• Use event sites with certified high energy or environmental performance. Venues with low energy use and low water consumption reduce costs and emissions.
  • Engage the local community: Co-operating with different community groups as well as planners, developers, and service providers will make sure the organisers have support where they need it. This is highlighted by the example of what happens when the local community is not involved: city bids for Olympic games being rejected by the public, as has happened in Innsbruck, Hamburg, and Budapest.Sustainable Mega Events

Both client and provider must invest in a long-term relationship to truly harness the potential of timely and specialist support.

While environmental requirements on companies – due diligence, transparency and performance progress – have increased over the last decade, environmental team sizes have rarely recovered from the contraction experienced during the recession. Beyond the sheer weight of the environmental workload, CR managers are increasingly finding that the diversity of skills needed to satisfy the requirements is rare to find contained solely within one team. Outsourcing some or all of the environmental functions is becoming more popular. But to be truly effective, long-term relationships are needed.

The sole “environment manager” within large corporates in the late 1990s – often tasked with an array of activities including health and safety, supply chain management, environmental management, social impact management, communications (if the company engaged in this), quality and community giving – began to be replaced in the early 2000s by a larger team, with more specialised roles.

Even so, the increasing external reporting requirements on large corporates – including the various rankings and the need to produce a complete CR report each year – effectively shut down progress on performance for around three months each year unless data collection and copywriting was outsourced, as well as verification. CDP, DJSI, FTSE4Good and GRI amongst others led to a fundamental shift by connecting the investment and fund bodies with environmental performance data. As reporting requirements became stringent – and a clearer picture of ‘best practice’ more prescribed – some companies struggled to keep up with the new imperatives, now with the additional impetus of potential investor sanctions. Additionally, stand-alone research pieces were commonly commissioned from consultancies, often focussed on a defined issue affecting strategy and frequently inspired by the latest ranking requirements.

Compliance and due diligence obligations also increased over this period, led initially by regulatory pressures and financial penalties, particularly in the US. Overall, outsourced support in this period tended to be piecemeal, with providers called on occasionally on a task-by-task-basis and changed frequently, without investment in a long-term relationship or a deep understanding of the company culture.

As reporting requirements became stringent – and a clearer picture of ‘best practice’ more prescribed – some companies struggled to keep up with the new imperatives,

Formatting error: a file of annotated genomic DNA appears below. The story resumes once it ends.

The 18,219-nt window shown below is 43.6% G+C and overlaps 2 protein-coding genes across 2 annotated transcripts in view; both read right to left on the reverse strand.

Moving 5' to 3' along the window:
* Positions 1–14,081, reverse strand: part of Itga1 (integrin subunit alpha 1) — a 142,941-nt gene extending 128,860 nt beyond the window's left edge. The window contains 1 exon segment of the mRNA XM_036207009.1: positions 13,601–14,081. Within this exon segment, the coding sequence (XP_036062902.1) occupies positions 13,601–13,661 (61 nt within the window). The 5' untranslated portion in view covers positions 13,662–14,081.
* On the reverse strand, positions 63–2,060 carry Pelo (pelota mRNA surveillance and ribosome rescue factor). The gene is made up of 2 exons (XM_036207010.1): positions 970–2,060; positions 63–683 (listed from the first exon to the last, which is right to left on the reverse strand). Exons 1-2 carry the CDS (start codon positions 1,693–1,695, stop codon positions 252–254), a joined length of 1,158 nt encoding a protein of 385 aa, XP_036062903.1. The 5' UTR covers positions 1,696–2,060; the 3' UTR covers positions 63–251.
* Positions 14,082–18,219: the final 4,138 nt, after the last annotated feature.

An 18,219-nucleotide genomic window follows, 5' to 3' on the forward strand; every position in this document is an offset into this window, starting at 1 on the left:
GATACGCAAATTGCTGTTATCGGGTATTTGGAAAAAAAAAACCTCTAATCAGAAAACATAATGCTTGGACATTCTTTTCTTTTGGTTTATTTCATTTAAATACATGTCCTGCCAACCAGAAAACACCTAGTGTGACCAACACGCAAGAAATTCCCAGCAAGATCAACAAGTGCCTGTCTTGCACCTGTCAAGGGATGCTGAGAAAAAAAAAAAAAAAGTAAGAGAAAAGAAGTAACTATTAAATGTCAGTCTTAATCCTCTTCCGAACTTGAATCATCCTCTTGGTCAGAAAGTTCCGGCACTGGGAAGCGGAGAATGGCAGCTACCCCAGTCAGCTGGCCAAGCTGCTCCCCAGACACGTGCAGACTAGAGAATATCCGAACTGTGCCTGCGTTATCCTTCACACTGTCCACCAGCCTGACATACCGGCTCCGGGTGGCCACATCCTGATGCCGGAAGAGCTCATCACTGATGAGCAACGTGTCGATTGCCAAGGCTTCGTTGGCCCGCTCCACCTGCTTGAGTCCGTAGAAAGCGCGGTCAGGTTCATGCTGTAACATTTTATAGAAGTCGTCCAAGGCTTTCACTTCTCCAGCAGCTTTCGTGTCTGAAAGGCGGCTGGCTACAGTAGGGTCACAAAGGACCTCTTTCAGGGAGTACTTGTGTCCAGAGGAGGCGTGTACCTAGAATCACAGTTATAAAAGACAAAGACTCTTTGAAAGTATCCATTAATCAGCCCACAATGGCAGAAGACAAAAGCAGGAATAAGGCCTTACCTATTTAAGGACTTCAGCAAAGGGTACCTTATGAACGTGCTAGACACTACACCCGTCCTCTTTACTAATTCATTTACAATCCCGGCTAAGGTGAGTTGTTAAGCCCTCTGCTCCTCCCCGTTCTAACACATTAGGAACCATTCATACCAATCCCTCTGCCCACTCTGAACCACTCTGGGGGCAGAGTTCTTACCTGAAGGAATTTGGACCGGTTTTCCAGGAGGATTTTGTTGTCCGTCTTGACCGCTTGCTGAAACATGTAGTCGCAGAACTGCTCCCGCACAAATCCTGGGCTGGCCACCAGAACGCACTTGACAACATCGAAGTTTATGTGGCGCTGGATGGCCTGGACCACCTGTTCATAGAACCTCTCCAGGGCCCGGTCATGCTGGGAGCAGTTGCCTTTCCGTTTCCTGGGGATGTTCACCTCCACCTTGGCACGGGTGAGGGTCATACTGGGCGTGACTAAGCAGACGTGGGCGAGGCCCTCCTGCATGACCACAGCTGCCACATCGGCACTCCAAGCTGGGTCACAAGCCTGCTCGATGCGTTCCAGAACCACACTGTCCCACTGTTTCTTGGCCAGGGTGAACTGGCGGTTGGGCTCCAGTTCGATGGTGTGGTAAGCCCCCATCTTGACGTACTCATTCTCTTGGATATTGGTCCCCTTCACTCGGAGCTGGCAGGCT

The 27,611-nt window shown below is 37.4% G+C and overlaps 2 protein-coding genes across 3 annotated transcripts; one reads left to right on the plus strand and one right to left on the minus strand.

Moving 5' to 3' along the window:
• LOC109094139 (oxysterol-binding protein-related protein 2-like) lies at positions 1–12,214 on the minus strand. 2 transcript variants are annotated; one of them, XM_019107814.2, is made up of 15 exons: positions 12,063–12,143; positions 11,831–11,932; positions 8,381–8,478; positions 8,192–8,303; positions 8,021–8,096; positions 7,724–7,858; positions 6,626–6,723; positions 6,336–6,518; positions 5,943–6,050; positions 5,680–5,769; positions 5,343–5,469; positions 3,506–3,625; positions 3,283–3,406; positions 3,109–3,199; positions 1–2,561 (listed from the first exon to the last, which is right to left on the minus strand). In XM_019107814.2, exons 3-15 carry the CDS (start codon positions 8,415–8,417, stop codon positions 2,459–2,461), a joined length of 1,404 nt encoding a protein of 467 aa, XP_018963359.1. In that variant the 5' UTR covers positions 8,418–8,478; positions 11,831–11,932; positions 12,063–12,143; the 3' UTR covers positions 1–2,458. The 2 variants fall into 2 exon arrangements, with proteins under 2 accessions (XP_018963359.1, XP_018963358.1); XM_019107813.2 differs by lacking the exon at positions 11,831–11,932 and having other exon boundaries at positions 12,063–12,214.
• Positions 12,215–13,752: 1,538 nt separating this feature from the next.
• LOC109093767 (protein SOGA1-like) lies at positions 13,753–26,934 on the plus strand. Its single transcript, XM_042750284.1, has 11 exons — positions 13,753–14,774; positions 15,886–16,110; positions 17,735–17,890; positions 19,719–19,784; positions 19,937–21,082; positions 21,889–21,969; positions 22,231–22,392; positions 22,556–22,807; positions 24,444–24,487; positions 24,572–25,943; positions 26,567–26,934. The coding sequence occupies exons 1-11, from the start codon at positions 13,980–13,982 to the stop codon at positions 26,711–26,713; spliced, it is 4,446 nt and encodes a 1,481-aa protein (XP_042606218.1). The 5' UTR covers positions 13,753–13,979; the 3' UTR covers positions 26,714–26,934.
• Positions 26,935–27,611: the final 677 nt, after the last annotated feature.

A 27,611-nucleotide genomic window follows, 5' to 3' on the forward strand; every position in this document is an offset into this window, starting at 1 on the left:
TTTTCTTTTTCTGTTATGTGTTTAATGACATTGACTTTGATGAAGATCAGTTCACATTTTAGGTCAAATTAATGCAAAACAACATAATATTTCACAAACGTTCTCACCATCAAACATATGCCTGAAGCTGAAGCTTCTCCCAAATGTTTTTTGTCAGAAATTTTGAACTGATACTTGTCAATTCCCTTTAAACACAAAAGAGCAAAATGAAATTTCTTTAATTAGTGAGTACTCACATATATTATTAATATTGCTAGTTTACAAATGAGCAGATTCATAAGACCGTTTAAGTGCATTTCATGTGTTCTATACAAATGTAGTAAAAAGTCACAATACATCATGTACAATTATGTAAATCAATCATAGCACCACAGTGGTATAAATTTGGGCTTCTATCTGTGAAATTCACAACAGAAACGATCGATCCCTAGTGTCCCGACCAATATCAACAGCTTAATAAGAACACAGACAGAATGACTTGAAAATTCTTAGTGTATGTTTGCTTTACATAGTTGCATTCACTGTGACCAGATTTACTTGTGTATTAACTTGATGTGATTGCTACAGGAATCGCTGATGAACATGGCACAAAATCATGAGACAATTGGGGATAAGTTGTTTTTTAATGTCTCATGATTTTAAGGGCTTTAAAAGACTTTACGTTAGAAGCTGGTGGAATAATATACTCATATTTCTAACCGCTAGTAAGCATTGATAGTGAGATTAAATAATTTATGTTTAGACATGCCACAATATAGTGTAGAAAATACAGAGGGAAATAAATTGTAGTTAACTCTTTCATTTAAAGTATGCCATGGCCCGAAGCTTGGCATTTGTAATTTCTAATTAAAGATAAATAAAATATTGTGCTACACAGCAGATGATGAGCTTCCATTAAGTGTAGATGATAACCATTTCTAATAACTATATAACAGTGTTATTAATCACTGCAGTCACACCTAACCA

The economic turmoil of the past decade saw environmental teams cut and a retrenchment in Government policy globally on green issues – but emerging from this came incentives for companies to promote their environmental and social credentials directly – particularly to a new generation more interested in social value, hungry for transparency and well acquainted with the new tools with which that need could be satisfied.

What does this mean for today and the future? Certainly, we can expect that the need for transparency will continue to play a stronger role in environmental progress than compliance alone. For a generation well-schooled in sustainability matters and sceptical of regulatory effectiveness, environmental performance inherently includes aspects of social value, well-being, and value chain impacts.

The skill sets required to deliver this change are becoming more complex requiring a mixture of change management, data analysis, strategic insight, in-depth and targeted two way communications, and operational management. The reporting calendar is still a huge influence, meaning different skills sets continue to be emphasised at different times of the year.

Outsourced environmental teams can provide the right kind of technical support for the time of the year, and give a pool of specialist skills to be dipped in to when necessary. To truly harness the power of an outsourced team – to truly have a ‘team’ – the provider needs to be able to invest in a long-term relationship with the client and become well-versed in the company culture, with their own internal network. Only then can they work semiautonomously, and ensure their work becomes business-as-usual within the client company rather than the dreaded report-gathering-dust-on-a-shelf.

Conclusion

Outsourcing isn’t for everyone and shouldn’t be seen as a panacea to achieve higher rankings scores and deliver better results – the outsourced parties still need to work within the bounds of the strategic direction that can ultimately only be set by the company. If a company is willing to invest in a long-term relationship and truly immerses the provider within the day-today running, an outsourced team can become an invaluable pool of insight and workforce in the face of shifting priorities and constrained resources.